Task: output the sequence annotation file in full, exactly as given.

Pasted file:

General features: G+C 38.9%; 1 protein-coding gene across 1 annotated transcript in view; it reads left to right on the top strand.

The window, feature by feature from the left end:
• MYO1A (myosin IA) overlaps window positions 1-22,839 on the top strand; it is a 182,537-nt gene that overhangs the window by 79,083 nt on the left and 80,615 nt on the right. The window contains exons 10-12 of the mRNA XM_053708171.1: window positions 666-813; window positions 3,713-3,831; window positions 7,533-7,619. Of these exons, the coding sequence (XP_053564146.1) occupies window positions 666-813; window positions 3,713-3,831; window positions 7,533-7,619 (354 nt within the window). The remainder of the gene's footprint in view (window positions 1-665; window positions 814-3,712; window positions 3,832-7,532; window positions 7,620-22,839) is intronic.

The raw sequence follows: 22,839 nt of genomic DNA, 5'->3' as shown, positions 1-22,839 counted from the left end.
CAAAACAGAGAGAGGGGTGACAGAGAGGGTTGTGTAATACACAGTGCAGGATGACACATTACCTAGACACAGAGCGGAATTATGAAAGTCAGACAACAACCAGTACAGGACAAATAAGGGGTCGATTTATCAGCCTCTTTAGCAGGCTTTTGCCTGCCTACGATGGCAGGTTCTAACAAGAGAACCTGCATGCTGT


General features: G+C 38.9%; 1 protein-coding gene across 1 annotated transcript in view; it reads left to right on the top strand.

The window, feature by feature from the left end:
• MYO1A (myosin IA) overlaps window positions 1-22,839 on the top strand; it is a 182,537-nt gene that overhangs the window by 79,083 nt on the left and 80,615 nt on the right. The window contains exons 10-12 of the mRNA XM_053708171.1: window positions 666-813; window positions 3,713-3,831; window positions 7,533-7,619. Of these exons, the coding sequence (XP_053564146.1) occupies window positions 666-813; window positions 3,713-3,831; window positions 7,533-7,619 (354 nt within the window). The remainder of the gene's footprint in view (window positions 1-665; window positions 814-3,712; window positions 3,832-7,532; window positions 7,620-22,839) is intronic.

The raw sequence follows: 22,839 nt of genomic DNA, 5'->3' as shown, positions 1-22,839 counted from the left end.
CAAAACAGAGAGAGGGGTGACAGAGAGGGTTGTGTAATACACAGTGCAGGATGACACATTACCTAGACACAGAGCGGAATTATGAAAGTCAGACAACAACCAGTACAGGACAAATAAGGGGTCGATTTATCAGCCTCTTTAGCAGGCTTTTGCCTGCCTACGATGGCAGGTTCTAACAAGAGAACCTGCATGCTGT